12 March 2009

Hall To Fans: Let Them Eat Cake

As MLB teams deliver creative, tangible discounts, Derrick Hall continues to deliver little more than empty sermons on affordability.

Here's how some teams are actually enticing fans, with more than a line and a smile (hat tip: AZ Snakepit):

  • The ever uber-demand Yankees, boasting a glittering new park, introduced $5 tickets.

  • The Blue Jays, with an empty seat problem similar to the Dbacks, now offer 81 games in the upper deck for $95 - that's $1.17 per game, in one of North America's largest, moneyed metros.

  • The Brewers and Braves, midmarket teams that outdrew Arizona, now sell dollar seats, according to USA Today.

  • The Astros, who also outdrew AZ and play in a larger, higher income market, offer a ten pack for just $70. Compare with Arizona's upper deck Ten Pack, starting at $120 (I was billed $173.50 for mine, which I immediately cancelled.)

  • The Twins are having fun with the recession, tying daily ticket prices to the stock market. What used to be $21 seats are going for $6-7.

How have the Dbacks responded?

1. Their 10 pack, which I've praised in the past as a flexible price bridge between season tickets and single games, is more expensive than ever, at odds with Hall's "most affordable commitment"- and rather astonishing given the economic climate.

2. On Opening Day at The Lovely Morgan, two seats in the vast upper deck Infield Reserve run you $50 online. These are not box seats hugging the rail. Outrageous for an Opener? Maybe not, but several NL teams ask less for comparable seats, including the Braves, who charge $35.05 inclusive, a whopping 30% less than our self-described "most affordable" franchise.

3. In addition to raising prices, USA Today reports the Dbacks took grim note of the spiraling economy, and in an edict that must delight Marie Antoinette's ghost, "will invite fans to bring their own food to the ballpark." Hall, the communications Svengali most responsible for a half empty stadium, is now "inviting" people to bring their own food - something they've always been allowed to do. What windfall can a strapped populace expect next from Paradise Valley's Pied Piper of Affordability? A cheerful offer to walk to games in July, to save on fuel and parking?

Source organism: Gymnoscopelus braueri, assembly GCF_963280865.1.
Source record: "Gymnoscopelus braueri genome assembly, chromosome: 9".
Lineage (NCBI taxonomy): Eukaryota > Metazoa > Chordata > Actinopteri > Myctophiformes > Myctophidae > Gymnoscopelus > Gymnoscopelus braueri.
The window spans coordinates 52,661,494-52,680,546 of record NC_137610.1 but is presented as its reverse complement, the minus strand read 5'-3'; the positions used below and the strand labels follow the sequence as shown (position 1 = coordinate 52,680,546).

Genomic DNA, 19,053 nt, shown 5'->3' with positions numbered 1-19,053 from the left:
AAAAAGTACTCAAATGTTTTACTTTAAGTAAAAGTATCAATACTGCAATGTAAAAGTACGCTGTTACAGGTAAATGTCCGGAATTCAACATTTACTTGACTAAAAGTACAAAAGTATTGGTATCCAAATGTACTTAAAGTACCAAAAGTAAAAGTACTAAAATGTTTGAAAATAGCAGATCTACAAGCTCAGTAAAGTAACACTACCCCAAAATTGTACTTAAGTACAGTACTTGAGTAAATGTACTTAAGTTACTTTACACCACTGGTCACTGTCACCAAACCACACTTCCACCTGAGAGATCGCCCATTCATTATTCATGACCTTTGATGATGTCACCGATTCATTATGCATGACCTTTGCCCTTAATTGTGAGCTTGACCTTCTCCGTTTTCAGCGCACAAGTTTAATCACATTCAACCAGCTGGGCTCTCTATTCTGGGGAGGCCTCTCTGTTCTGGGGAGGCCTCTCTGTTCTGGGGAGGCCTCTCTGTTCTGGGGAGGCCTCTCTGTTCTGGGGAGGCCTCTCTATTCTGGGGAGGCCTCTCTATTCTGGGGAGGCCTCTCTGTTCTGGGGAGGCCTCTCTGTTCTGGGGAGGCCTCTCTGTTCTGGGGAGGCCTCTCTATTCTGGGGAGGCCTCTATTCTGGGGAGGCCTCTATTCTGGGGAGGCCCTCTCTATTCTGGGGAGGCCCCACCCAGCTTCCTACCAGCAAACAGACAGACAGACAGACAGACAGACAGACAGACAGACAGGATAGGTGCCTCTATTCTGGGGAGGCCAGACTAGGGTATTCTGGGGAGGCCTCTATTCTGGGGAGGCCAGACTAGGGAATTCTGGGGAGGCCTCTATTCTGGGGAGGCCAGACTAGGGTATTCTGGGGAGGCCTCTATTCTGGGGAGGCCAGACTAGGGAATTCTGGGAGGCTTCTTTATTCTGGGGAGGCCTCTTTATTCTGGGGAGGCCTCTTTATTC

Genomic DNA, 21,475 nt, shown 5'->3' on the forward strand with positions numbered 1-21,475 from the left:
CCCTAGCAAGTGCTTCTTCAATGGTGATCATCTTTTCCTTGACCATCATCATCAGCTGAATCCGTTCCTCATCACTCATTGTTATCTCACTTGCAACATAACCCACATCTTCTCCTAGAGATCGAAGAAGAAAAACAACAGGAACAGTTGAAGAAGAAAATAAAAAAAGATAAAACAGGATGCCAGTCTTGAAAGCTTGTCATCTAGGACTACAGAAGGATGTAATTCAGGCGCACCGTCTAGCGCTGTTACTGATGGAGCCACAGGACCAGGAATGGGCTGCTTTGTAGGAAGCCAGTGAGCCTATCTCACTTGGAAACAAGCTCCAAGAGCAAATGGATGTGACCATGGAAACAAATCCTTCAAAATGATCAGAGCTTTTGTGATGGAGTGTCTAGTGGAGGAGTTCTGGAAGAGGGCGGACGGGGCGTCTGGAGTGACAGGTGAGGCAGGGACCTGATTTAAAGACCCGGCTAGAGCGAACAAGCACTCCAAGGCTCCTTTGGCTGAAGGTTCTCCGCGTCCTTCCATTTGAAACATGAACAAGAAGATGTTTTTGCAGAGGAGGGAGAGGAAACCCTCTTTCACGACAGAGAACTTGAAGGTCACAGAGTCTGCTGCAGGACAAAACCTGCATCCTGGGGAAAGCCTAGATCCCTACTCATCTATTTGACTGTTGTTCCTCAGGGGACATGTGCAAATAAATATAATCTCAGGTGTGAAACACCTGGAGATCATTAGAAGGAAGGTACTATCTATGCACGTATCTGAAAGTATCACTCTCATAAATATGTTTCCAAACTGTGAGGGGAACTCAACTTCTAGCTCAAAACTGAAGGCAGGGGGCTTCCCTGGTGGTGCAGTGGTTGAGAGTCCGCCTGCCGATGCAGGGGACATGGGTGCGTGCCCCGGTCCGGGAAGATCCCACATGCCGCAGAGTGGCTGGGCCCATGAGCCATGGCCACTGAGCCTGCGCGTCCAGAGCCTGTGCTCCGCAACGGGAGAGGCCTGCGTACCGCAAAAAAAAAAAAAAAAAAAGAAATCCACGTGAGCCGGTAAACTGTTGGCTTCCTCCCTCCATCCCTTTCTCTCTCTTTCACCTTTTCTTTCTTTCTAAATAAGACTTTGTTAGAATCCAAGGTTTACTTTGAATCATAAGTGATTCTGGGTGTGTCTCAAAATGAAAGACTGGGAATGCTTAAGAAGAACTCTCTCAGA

This uncommonly useless "invite" could fool a few Phoenicians to buy overpriced tix they otherwise wouldnt, but brown bagging upper deck patrons also require fewer support staff (vendors, concessionaires, cleanup). This is classic Derrick - saving the club bucks and peddling it as some illusory fan "benefit". Maybe we wont have to walk to games in the searing summer, but expect a healthy walk if you want a soda or dog in the upper deck -that concourse may largely shut down, like it was late 2004, when Kendrick slashed point of sale services.

To be fair, it's still twenty six days til gameday. At this point, however, I've decided not to buy seats until prices better reflect the real market - especially considering Mr Hall has hinted at attractive deals. I imagine a lack of sales revenue as much as any concerted marketing "plan" will generate more realistic offers as the year progresses - as in previous seasons.

Perhaps not in April, when an unusually high profile home schedule should dramatically bolster the gate. But soon enough. Mr Hall has stood out from MLB peers, brimming with optimism about seasonal attendance - he says it looks flat, or possibly up slightly from last year. While it's too early to call his bluff, preliminary indications on the ticketing web pages and elsewhere - at these prices - suggest Mr Hall may be eating his cake before customers are having any of it.

Song of the Day - Show Me (My Fair Lady)

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